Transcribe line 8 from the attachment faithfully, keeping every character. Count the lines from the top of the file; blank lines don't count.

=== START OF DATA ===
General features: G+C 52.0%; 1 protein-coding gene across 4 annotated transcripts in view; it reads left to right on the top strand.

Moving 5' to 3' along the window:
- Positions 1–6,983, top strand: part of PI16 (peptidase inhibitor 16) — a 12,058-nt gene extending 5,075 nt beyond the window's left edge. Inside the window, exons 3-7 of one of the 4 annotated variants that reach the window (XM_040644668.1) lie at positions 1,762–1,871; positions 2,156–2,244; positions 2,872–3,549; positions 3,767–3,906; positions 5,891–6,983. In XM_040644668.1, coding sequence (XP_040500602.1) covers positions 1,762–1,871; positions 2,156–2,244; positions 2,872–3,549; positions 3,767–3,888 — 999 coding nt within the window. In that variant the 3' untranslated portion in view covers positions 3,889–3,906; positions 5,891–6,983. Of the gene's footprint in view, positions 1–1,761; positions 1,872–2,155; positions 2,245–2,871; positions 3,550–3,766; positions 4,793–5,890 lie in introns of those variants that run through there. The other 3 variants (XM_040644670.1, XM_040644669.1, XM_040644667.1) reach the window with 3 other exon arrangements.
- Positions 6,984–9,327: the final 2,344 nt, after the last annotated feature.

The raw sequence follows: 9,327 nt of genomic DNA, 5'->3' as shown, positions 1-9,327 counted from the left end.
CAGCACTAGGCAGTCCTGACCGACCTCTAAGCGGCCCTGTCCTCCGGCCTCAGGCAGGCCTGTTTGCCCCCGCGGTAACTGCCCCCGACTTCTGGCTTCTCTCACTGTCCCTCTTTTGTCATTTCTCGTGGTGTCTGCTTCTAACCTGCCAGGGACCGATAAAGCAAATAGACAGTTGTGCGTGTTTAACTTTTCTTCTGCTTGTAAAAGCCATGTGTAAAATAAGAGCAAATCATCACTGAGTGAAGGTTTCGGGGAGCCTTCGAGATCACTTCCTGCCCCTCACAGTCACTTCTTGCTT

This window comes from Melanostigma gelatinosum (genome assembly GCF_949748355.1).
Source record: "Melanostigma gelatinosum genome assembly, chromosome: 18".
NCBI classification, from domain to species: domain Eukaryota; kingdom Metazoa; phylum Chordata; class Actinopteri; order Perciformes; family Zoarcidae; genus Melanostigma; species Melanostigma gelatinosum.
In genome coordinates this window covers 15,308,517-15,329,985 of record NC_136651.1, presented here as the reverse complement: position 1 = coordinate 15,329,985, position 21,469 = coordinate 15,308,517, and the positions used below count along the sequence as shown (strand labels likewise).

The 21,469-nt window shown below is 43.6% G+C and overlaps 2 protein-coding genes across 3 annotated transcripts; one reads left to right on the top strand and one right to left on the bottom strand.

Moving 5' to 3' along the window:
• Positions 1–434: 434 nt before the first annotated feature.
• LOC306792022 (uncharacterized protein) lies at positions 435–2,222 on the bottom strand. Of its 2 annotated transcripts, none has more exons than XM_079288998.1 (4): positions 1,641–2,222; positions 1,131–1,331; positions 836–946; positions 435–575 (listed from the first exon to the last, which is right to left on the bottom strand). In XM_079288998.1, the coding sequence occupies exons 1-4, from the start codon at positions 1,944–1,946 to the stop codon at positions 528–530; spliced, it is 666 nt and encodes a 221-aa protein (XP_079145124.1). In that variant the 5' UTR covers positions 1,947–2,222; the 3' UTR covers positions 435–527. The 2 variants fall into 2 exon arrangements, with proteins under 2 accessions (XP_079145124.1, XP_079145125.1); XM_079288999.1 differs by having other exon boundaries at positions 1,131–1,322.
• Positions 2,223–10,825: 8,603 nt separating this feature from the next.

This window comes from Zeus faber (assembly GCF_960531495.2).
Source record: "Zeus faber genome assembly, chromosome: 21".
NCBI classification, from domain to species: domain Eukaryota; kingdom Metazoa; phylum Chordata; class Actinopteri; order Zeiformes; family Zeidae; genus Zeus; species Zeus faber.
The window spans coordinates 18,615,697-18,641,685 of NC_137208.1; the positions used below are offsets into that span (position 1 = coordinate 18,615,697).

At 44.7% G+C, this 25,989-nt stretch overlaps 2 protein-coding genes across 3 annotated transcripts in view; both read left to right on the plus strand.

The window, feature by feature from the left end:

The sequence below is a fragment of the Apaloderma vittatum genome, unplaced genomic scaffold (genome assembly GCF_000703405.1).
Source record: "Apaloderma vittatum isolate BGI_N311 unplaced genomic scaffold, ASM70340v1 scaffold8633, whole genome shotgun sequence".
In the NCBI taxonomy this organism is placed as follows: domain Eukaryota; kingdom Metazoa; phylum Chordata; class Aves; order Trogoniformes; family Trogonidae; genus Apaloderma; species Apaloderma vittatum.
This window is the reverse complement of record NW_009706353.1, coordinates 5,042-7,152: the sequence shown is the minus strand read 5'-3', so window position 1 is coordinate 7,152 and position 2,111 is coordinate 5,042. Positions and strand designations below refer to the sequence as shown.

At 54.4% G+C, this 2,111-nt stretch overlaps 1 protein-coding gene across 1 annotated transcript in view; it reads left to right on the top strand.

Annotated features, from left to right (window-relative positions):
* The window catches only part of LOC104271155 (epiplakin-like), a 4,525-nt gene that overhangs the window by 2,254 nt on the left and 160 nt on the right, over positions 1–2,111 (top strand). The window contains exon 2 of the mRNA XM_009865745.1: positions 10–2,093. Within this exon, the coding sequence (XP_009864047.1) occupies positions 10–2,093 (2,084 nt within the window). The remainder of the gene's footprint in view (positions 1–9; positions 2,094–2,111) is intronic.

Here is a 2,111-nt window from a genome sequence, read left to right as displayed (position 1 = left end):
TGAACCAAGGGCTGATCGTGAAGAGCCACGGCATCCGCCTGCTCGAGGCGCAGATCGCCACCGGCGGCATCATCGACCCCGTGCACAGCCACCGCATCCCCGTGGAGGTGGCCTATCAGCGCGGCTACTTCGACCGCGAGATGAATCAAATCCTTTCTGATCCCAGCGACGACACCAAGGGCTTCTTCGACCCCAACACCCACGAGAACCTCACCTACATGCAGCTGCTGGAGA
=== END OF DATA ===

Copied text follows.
Source record: "Melanostigma gelatinosum genome assembly, chromosome: 18".